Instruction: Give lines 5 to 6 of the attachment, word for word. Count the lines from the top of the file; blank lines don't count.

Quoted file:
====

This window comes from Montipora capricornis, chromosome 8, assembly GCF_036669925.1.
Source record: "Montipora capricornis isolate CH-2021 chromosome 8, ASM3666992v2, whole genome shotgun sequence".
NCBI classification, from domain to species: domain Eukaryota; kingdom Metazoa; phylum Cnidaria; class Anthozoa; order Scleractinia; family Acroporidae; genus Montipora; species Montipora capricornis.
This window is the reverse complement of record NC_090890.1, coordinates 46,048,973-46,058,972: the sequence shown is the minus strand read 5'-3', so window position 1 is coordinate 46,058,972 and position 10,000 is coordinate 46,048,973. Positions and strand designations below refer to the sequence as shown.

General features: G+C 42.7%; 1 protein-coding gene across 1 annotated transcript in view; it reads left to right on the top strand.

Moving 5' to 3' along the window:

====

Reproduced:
General features: G+C 42.7%; 1 protein-coding gene across 1 annotated transcript in view; it reads left to right on the top strand.

Moving 5' to 3' along the window: